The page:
Nawaz Sharif’s celebratory return to Pakistan after several years in exile will turn into a political triumph only if the country’s military establishment, which had banished him from politics six years ago and now facilitated his recent resurrection, fundamentally changes its behaviour. So far, it seems that the establishment sees Sharif as a much-needed alternative to the dangerous populism of Imran Khan.
Sharif’s return makes it easier to hold elections that he might win. But history does not give reason for optimism about him being able to complete his tenure, if elected, and having a free hand in policymaking. He has previously been elected prime minister thrice, only to be removed from office each time without completing his term. In 1993, he was removed from office by a Presidential decree. In 1999, he was toppled in a military coup. And in 2017, he was disqualified from being prime minister by judicial fiat.
He has retained a strong support base, especially in the military’s dominant recruiting region of Punjab, throughout the last three decades. But he has not seen eye to eye with successive army chiefs, several of whom were appointed by Sharif. The usual point of contention has been differences over security and foreign policies and over the military leaders’ right to determine policies. The question now is, will a fourth Sharif term conclude without a fatal altercation with Pakistan’s military leaders.
On the eve of the July 2018 elections that brought Imran Khan to office, I had predicted the return of Sharif in the not-too-distant future. “Even if the military succeeds in installing a selected prime minister into office after the votes are cast,” I wrote, “it will not succeed in its core objective of creating a credible, effective, civilian façade. Sharif’s imprisonment will not end his (or his daughter’s) political careers long after the retirement of the generals and colonels who plotted his downfall.”
That is exactly what happened. The generals’ choice, Imran Khan, became a greater threat to the almighty establishment than any other politician had ever been. After he was removed from office, the former cricketer went on a rampage that threatened Pakistan’s external relations as well as domestic order. Enraged by his arrest, Khan’s cult of fans attacked military installations — something even declared enemies of the Pakistani state had not done.
Unlike Sharif, and Benazir Bhutto before him, Imran Khan was not a politician locking horns with the military over civilian supremacy under the constitution. He was trying to prove that his popularity was greater than public approval for Pakistan’s military leaders and that he was stronger than the permanent state apparatus. The military responded with a crackdown, supported by most political elites, but given its unwillingness to impose military rule, it also needed a popular political alternative.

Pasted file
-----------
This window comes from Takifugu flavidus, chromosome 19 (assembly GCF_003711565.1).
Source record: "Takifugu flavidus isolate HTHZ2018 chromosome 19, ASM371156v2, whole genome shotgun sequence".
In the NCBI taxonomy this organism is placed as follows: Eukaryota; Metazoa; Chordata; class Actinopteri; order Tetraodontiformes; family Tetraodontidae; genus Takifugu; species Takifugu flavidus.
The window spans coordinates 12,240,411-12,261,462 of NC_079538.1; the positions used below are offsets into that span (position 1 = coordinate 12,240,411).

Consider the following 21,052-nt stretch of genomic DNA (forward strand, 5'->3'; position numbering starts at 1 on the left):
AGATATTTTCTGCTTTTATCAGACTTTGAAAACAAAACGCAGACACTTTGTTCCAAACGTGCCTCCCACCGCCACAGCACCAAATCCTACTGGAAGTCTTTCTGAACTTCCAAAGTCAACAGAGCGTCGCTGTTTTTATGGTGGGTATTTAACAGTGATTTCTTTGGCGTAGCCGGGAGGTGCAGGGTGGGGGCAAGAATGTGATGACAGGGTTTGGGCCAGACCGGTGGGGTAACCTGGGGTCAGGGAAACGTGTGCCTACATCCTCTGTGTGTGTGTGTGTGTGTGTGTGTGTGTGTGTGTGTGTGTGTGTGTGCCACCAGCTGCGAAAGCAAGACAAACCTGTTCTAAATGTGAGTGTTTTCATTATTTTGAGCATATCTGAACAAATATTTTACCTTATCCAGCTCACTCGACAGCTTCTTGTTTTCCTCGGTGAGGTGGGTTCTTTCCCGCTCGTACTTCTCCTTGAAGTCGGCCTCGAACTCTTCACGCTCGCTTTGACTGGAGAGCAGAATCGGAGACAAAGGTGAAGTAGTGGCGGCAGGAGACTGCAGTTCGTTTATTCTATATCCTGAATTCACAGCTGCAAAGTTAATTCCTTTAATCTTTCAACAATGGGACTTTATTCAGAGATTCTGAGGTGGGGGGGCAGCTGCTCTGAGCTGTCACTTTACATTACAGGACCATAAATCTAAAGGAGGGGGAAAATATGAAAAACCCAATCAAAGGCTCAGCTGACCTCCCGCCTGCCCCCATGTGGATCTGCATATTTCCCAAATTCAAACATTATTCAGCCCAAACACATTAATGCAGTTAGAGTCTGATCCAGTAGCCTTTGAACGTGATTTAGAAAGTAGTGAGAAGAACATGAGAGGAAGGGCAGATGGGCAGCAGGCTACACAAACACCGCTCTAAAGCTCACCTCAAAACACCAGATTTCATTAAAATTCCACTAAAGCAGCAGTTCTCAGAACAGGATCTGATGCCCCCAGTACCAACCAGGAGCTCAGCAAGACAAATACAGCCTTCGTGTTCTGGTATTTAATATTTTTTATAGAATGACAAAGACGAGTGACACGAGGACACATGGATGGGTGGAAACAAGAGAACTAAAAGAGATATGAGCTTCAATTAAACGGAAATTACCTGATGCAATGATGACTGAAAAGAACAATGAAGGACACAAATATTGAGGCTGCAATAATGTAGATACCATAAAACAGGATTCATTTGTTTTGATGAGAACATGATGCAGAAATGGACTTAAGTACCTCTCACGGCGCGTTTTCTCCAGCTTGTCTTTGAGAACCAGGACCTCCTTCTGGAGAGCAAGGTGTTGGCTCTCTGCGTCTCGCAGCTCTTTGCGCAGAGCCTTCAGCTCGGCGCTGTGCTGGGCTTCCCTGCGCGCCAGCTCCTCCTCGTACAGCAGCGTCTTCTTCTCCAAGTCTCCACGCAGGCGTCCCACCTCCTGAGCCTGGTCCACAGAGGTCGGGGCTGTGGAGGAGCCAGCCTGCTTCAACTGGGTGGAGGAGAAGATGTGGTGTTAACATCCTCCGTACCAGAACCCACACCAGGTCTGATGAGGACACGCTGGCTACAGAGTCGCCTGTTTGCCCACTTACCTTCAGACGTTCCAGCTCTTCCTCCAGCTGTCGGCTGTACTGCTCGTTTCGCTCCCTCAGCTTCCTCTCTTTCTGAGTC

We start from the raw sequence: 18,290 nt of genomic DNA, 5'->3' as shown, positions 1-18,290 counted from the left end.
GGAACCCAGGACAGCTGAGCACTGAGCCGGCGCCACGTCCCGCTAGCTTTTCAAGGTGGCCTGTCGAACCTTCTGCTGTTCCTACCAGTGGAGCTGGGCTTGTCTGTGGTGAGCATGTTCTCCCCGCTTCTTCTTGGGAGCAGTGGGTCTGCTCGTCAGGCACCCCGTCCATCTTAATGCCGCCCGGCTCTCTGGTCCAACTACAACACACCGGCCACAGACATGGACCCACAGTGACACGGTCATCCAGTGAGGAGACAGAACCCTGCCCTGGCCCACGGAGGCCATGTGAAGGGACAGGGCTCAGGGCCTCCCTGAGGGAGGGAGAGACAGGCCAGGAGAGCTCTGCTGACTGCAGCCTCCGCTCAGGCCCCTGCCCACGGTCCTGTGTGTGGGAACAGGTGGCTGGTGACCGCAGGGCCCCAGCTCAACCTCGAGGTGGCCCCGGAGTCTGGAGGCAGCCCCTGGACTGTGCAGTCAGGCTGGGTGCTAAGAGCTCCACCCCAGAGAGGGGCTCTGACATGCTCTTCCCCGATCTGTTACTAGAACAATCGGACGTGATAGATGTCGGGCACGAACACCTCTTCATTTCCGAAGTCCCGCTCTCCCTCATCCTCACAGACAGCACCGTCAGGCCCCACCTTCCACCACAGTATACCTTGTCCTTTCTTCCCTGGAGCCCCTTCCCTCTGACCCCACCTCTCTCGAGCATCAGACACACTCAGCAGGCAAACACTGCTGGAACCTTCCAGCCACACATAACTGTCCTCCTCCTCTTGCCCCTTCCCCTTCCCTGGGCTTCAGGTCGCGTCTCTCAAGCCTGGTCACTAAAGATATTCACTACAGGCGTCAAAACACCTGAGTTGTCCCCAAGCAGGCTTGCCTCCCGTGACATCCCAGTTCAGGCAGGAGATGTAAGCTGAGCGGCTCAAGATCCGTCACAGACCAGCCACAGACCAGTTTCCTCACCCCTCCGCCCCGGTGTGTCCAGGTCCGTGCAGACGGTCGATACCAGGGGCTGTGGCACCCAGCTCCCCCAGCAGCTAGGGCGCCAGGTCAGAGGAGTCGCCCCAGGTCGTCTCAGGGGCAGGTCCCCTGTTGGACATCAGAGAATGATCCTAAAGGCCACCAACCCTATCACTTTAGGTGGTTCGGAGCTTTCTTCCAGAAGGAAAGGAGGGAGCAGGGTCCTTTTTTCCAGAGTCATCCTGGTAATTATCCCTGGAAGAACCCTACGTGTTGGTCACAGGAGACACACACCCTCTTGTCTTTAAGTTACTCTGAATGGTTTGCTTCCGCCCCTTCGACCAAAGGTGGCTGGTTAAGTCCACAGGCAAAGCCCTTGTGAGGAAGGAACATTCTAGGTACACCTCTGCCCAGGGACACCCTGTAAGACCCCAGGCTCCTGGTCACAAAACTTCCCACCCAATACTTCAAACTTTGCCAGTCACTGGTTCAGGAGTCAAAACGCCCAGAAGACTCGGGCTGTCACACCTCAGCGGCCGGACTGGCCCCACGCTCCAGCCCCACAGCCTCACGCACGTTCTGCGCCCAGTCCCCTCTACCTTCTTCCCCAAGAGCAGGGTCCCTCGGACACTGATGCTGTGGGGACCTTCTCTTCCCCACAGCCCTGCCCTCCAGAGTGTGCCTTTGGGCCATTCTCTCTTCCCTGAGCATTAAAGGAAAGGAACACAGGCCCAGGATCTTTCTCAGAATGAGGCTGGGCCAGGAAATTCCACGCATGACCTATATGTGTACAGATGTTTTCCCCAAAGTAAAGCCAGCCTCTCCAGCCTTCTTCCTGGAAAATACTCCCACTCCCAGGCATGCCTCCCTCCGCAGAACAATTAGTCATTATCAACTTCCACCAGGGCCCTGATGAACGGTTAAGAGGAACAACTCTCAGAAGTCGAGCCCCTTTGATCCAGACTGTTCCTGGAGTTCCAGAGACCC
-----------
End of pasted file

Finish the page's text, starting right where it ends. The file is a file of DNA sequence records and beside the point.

Sharif’s return, and the fast-track reversal of criminal charges and cases against him, is the result of the establishment’s desire to hold an election that Khan does not win. From the establishment’s perspective, Sharif would be a safer pair of hands than the narcissistic cricketer-turned-politician, given Sharif’s experience in both winning elections and governance. But the establishment’s willingness to let Sharif have another turn is a reflection of some difficult ground realities.
At the time Sharif was forced into exile, Pakistani Punjab was divided between Sharif’s anti-establishment followers, who believed that fighting the establishment to secure democracy was more important than fighting corruption, and Imran Khan’s pro-establishment supporters who repeated what had been the mantra of every Pakistani coup-maker: Pakistan’s politicians are a threat to the country; corruption must be eliminated before democracy can function; and generals and judges know what is in the country’s interest better than the illiterate peasants, workers, and the unemployed.
Now, Khan’s supporters have also turned against the establishment, albeit for different reasons. That necessitates a cooling-off period during which critical policy issues, such as managing the economy and reorienting Pakistan’s rather stagnant foreign policy can be tackled through cooperation between traditional politicians and the establishment. Khan and his fans can be wished away no more than Sharif and his supporters could be six years ago. But the Pakistani establishment, and Sharif, both seem to have decided to deal with that matter at a later stage.
Like all Pakistani politicians, Sharif has made compromises in his long career and has sometimes taken contrary public positions for short-term popularity. But he is identified, by and large, with an emphasis on economic progress and peaceful relations with Pakistan’s neighbours, including India. His views on economic liberalization and normalization with India have also been the major reason for his past conflicts with the establishment.
The timing of Sharif’s return is ominous. At a time when its economy is in shambles, Pakistan also confronts multiple external challenges. Relations with India are as strained as ever. Hopes that the Taliban’s control of Afghanistan will end threats to Pakistan from its northwestern border have proved futile. Pakistan now faces an increasing threat from local extremists and terrorists.
Moreover, Pakistan is no longer able to obtain military and economic assistance from the United States by highlighting support for America’s global objectives; its close partnership with China is yielding fewer economic benefits than Pakistani leaders expected; and Pakistan’s traditional friends in the Arab world have expanded their economic ties with India and want Pakistan to also straighten out its economy and end Islamist militancy.